Seventh Circuit appellate judges affirmed summary judgment for U.S. Steel in an employee’s emotional distress claim, concluding that an employer can’t be held responsible for alleged misconduct that only furthers an employee’s interests on common law grounds. 

Circuit judges Ann Claire Williams and David F. Hamilton and district judge Edmond Chang of the Northern District of Illinois decided the case on Aug. 28, with Chang delivering the opinion. 

The Seventh Circuit affirmed district judge Phil Gilbert’s summary judgment award for defendant U.S. Steel on the grounds that plaintiff Mary R. Richards’ claim for intentional infliction of emotional distress is preempted by the Illinois Human Rights Act. 

“Although our analysis of the preemption issue differs from the district court’s take on it, we agree that the emotional-distress claim fails as a matter of law.

“U.S. Steel can be held responsible for only a subset of the factual allegations that Richard relies on, and on that set of facts, US Steel did not engage in “extreme and outrageous” behavior under Illinois common law,” Chang wrote. 

The opinion explains that Richards was hired by National Steel Corporation in 1995. She continued working for the company after it was sold to U.S. Steel in 2003.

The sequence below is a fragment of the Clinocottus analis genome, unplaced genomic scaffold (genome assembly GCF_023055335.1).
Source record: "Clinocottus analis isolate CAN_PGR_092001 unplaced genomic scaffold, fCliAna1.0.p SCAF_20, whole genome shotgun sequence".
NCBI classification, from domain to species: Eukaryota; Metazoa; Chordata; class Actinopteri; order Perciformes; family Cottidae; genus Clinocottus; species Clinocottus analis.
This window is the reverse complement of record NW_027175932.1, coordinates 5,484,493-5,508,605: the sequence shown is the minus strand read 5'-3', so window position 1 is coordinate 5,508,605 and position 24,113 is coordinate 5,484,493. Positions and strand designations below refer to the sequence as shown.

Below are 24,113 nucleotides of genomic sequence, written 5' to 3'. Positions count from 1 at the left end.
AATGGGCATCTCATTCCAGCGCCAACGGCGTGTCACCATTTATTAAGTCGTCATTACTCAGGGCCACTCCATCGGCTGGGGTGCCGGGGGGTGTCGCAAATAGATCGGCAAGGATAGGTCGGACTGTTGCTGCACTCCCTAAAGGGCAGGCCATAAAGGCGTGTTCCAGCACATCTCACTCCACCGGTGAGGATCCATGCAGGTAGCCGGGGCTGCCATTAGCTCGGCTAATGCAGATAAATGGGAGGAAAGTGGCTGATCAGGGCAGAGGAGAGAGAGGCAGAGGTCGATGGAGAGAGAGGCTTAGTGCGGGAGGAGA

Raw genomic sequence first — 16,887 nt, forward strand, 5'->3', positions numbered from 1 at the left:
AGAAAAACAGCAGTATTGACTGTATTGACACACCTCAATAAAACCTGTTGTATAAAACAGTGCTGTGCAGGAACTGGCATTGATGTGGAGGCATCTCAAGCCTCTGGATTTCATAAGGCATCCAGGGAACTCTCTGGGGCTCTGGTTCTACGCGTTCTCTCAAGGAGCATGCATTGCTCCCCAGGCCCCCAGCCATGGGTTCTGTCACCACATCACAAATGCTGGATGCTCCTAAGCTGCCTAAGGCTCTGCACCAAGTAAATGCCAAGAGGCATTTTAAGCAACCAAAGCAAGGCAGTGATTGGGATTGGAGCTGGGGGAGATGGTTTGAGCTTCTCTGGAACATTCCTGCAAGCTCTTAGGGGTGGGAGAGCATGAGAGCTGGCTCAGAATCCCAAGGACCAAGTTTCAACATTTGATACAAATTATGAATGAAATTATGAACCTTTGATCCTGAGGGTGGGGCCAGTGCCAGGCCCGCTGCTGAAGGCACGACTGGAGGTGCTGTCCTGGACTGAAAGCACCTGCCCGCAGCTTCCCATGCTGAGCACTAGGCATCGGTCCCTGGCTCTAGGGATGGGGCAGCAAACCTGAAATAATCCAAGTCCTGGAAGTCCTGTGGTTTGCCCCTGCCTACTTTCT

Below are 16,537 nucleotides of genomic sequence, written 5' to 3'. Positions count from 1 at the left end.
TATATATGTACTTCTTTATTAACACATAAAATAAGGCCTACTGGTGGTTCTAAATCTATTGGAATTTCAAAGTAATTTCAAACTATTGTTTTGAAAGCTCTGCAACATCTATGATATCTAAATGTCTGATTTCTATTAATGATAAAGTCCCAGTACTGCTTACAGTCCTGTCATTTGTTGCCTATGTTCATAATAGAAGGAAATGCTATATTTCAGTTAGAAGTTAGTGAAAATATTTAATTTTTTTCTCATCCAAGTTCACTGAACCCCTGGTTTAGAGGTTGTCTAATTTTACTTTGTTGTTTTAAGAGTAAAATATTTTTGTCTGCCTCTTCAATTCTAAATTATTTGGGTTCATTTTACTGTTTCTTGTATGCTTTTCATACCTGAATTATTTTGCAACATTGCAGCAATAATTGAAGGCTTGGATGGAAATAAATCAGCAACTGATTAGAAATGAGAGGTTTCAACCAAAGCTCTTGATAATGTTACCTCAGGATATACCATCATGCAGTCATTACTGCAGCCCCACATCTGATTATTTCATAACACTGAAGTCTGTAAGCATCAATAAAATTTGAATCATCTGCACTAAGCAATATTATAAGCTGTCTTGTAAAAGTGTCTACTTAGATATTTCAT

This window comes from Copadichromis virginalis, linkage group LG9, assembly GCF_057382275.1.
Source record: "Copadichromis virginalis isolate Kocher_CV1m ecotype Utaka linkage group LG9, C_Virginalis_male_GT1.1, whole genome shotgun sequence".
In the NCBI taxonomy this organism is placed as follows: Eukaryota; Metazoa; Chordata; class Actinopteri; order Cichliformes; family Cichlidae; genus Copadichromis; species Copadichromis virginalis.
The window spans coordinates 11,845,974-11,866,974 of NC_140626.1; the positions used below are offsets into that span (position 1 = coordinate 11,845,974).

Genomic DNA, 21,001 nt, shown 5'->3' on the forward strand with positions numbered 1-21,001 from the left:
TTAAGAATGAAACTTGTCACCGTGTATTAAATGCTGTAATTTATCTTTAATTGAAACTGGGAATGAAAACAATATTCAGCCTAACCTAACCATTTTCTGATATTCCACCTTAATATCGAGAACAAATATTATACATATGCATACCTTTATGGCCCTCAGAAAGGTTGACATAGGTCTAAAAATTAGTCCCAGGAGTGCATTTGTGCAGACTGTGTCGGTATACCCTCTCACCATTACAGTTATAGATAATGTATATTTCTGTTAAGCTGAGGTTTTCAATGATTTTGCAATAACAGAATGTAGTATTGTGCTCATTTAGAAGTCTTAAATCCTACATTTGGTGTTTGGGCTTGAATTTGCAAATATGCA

In either 2009 or early 2010, Richards did a four-month rotation as a “learner electrician” in a department supervised by Daniel Harris. 

During that rotation, Richards told Harris that she wanted to be the best electrician she could be. In response, Harris allegedly told Richards that she would never be able to meet his standards.

Richards then moved on to the Basic Oxygen Furnace Department where she worked from April 2010 to January 2011. 

While there, Jesse Byrd was one of her supervisors. Richards claims she had several negative experiences, most of which involved Byrd. 

In one encounter, Richards alleges she was the only learner electrician to be asked questions about what she had learned. She also claims she lost a work glove. When she asked for a new pair, Byrd made a comment about incompetent people.